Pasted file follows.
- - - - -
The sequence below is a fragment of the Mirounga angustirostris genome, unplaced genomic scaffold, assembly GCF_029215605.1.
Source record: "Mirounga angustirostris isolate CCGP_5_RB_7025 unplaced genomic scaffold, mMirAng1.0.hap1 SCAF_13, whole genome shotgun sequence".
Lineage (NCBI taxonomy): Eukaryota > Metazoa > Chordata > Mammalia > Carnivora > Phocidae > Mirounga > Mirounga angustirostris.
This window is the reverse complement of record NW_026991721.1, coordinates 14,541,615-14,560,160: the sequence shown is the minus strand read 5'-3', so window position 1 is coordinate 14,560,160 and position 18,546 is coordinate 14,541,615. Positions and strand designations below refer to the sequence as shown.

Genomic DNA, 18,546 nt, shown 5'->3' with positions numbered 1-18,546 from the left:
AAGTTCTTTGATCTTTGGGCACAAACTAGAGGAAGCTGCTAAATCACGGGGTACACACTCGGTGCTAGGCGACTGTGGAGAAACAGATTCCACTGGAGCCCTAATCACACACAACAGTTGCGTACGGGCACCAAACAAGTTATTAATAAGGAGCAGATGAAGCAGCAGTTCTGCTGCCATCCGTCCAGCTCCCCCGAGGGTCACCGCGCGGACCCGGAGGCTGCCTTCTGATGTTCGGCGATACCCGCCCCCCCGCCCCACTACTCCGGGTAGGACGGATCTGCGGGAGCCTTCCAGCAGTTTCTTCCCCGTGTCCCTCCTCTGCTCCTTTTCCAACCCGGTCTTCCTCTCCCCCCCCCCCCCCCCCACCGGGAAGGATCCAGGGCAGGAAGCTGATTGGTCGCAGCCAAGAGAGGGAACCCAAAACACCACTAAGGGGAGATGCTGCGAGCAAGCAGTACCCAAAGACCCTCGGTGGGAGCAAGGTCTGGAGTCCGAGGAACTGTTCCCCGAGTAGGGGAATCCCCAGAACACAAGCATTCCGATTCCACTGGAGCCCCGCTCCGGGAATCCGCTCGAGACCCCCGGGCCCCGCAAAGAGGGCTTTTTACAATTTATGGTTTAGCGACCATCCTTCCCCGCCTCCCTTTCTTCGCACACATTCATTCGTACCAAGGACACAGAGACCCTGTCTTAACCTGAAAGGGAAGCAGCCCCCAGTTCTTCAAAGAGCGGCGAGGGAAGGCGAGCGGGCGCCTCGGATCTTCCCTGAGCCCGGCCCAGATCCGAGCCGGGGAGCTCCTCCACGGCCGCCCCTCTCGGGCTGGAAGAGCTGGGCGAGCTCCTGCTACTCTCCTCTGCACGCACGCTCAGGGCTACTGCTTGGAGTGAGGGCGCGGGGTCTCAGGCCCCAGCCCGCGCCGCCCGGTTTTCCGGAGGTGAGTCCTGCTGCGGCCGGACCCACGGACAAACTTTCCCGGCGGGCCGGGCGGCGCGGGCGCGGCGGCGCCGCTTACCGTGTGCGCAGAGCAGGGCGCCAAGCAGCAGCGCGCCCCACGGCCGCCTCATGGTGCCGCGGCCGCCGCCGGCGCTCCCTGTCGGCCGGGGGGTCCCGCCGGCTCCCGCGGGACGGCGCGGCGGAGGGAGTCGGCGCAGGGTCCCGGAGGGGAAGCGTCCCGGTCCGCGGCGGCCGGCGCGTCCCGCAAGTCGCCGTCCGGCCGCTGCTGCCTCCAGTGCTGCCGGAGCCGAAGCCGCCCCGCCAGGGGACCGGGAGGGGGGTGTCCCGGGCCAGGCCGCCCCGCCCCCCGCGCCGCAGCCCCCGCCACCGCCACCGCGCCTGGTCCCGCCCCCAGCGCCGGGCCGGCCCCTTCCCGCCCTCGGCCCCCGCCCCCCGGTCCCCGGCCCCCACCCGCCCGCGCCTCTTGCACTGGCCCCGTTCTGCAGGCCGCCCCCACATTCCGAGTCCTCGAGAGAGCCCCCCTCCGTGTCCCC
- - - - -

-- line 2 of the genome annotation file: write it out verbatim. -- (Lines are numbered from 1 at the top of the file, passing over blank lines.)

Source record: "Mirounga angustirostris isolate CCGP_5_RB_7025 unplaced genomic scaffold, mMirAng1.0.hap1 SCAF_13, whole genome shotgun sequence".